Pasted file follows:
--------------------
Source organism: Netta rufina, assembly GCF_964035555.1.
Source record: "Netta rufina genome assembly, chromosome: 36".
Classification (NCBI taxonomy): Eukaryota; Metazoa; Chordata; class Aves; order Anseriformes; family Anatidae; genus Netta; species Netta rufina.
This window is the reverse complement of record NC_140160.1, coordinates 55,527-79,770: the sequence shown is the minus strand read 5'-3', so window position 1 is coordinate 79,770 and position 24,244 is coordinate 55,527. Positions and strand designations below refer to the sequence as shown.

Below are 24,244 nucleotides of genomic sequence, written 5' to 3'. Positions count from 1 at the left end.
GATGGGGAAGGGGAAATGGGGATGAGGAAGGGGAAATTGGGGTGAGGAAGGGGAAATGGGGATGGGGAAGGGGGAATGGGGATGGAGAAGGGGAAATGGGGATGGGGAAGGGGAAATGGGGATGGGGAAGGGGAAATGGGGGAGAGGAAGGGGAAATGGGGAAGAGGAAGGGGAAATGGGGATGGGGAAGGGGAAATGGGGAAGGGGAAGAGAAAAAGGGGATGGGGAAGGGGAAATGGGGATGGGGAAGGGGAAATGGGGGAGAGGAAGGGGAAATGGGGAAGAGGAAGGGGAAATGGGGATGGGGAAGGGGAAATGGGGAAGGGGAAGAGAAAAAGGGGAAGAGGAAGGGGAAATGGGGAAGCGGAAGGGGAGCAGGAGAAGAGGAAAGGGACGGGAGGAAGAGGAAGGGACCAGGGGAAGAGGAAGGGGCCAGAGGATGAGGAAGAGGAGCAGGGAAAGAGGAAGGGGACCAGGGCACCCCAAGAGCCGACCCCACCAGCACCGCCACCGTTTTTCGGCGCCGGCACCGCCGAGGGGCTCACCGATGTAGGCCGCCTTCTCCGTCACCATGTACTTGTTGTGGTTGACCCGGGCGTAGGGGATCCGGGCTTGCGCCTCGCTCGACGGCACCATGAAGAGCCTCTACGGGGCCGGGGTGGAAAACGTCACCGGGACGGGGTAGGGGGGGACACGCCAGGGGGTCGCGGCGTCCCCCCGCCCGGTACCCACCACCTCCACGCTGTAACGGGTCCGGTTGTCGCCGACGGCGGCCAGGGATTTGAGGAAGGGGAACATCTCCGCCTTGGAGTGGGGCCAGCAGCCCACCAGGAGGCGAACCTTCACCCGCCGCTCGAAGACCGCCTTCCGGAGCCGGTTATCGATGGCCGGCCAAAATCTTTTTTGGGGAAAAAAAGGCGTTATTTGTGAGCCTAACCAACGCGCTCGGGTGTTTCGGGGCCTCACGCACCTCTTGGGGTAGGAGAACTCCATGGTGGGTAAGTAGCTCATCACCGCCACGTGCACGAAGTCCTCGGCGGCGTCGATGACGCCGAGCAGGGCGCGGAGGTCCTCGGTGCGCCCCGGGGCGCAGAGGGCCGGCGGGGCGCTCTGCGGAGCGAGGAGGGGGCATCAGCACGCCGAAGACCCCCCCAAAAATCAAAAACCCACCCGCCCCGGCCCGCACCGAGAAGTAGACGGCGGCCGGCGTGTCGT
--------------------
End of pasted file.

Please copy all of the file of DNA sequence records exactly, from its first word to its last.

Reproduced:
Source organism: Netta rufina, assembly GCF_964035555.1.
Source record: "Netta rufina genome assembly, chromosome: 36".
Classification (NCBI taxonomy): Eukaryota; Metazoa; Chordata; class Aves; order Anseriformes; family Anatidae; genus Netta; species Netta rufina.
This window is the reverse complement of record NC_140160.1, coordinates 55,527-79,770: the sequence shown is the minus strand read 5'-3', so window position 1 is coordinate 79,770 and position 24,244 is coordinate 55,527. Positions and strand designations below refer to the sequence as shown.

Below are 24,244 nucleotides of genomic sequence, written 5' to 3'. Positions count from 1 at the left end.
GATGGGGAAGGGGAAATGGGGATGAGGAAGGGGAAATTGGGGTGAGGAAGGGGAAATGGGGATGGGGAAGGGGGAATGGGGATGGAGAAGGGGAAATGGGGATGGGGAAGGGGAAATGGGGATGGGGAAGGGGAAATGGGGGAGAGGAAGGGGAAATGGGGAAGAGGAAGGGGAAATGGGGATGGGGAAGGGGAAATGGGGAAGGGGAAGAGAAAAAGGGGATGGGGAAGGGGAAATGGGGATGGGGAAGGGGAAATGGGGGAGAGGAAGGGGAAATGGGGAAGAGGAAGGGGAAATGGGGATGGGGAAGGGGAAATGGGGAAGGGGAAGAGAAAAAGGGGAAGAGGAAGGGGAAATGGGGAAGCGGAAGGGGAGCAGGAGAAGAGGAAAGGGACGGGAGGAAGAGGAAGGGACCAGGGGAAGAGGAAGGGGCCAGAGGATGAGGAAGAGGAGCAGGGAAAGAGGAAGGGGACCAGGGCACCCCAAGAGCCGACCCCACCAGCACCGCCACCGTTTTTCGGCGCCGGCACCGCCGAGGGGCTCACCGATGTAGGCCGCCTTCTCCGTCACCATGTACTTGTTGTGGTTGACCCGGGCGTAGGGGATCCGGGCTTGCGCCTCGCTCGACGGCACCATGAAGAGCCTCTACGGGGCCGGGGTGGAAAACGTCACCGGGACGGGGTAGGGGGGGACACGCCAGGGGGTCGCGGCGTCCCCCCGCCCGGTACCCACCACCTCCACGCTGTAACGGGTCCGGTTGTCGCCGACGGCGGCCAGGGATTTGAGGAAGGGGAACATCTCCGCCTTGGAGTGGGGCCAGCAGCCCACCAGGAGGCGAACCTTCACCCGCCGCTCGAAGACCGCCTTCCGGAGCCGGTTATCGATGGCCGGCCAAAATCTTTTTTGGGGAAAAAAAGGCGTTATTTGTGAGCCTAACCAACGCGCTCGGGTGTTTCGGGGCCTCACGCACCTCTTGGGGTAGGAGAACTCCATGGTGGGTAAGTAGCTCATCACCGCCACGTGCACGAAGTCCTCGGCGGCGTCGATGACGCCGAGCAGGGCGCGGAGGTCCTCGGTGCGCCCCGGGGCGCAGAGGGCCGGCGGGGCGCTCTGCGGAGCGAGGAGGGGGCATCAGCACGCCGAAGACCCCCCCAAAAATCAAAAACCCACCCGCCCCGGCCCGCACCGAGAAGTAGACGGCGGCCGGCGTGTCGT